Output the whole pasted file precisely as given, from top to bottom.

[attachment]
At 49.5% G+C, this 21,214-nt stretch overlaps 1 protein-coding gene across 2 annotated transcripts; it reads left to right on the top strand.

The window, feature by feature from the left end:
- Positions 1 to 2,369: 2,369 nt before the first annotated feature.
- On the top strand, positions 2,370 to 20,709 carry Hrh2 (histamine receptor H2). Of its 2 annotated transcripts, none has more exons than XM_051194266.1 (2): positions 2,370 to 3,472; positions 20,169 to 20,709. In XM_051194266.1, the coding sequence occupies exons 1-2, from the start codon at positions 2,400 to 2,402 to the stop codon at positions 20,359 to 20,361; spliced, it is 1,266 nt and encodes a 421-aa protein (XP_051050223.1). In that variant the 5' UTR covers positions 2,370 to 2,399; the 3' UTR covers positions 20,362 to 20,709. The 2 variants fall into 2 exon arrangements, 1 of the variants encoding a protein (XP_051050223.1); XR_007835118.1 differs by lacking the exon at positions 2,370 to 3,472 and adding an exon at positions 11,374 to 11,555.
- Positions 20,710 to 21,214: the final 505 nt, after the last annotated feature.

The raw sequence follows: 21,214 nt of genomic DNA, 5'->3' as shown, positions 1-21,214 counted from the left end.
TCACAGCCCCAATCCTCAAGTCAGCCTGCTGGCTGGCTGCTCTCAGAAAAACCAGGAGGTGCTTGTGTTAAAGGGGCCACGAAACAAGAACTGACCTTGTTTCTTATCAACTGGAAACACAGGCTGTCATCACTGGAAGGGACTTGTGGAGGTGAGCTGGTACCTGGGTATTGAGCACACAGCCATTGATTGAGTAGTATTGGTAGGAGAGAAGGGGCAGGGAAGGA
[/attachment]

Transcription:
At 49.5% G+C, this 21,214-nt stretch overlaps 1 protein-coding gene across 2 annotated transcripts; it reads left to right on the top strand.

The window, feature by feature from the left end:
- Positions 1 to 2,369: 2,369 nt before the first annotated feature.
- On the top strand, positions 2,370 to 20,709 carry Hrh2 (histamine receptor H2). Of its 2 annotated transcripts, none has more exons than XM_051194266.1 (2): positions 2,370 to 3,472; positions 20,169 to 20,709. In XM_051194266.1, the coding sequence occupies exons 1-2, from the start codon at positions 2,400 to 2,402 to the stop codon at positions 20,359 to 20,361; spliced, it is 1,266 nt and encodes a 421-aa protein (XP_051050223.1). In that variant the 5' UTR covers positions 2,370 to 2,399; the 3' UTR covers positions 20,362 to 20,709. The 2 variants fall into 2 exon arrangements, 1 of the variants encoding a protein (XP_051050223.1); XR_007835118.1 differs by lacking the exon at positions 2,370 to 3,472 and adding an exon at positions 11,374 to 11,555.
- Positions 20,710 to 21,214: the final 505 nt, after the last annotated feature.

The raw sequence follows: 21,214 nt of genomic DNA, 5'->3' as shown, positions 1-21,214 counted from the left end.
TCACAGCCCCAATCCTCAAGTCAGCCTGCTGGCTGGCTGCTCTCAGAAAAACCAGGAGGTGCTTGTGTTAAAGGGGCCACGAAACAAGAACTGACCTTGTTTCTTATCAACTGGAAACACAGGCTGTCATCACTGGAAGGGACTTGTGGAGGTGAGCTGGTACCTGGGTATTGAGCACACAGCCATTGATTGAGTAGTATTGGTAGGAGAGAAGGGGCAGGGAAGGA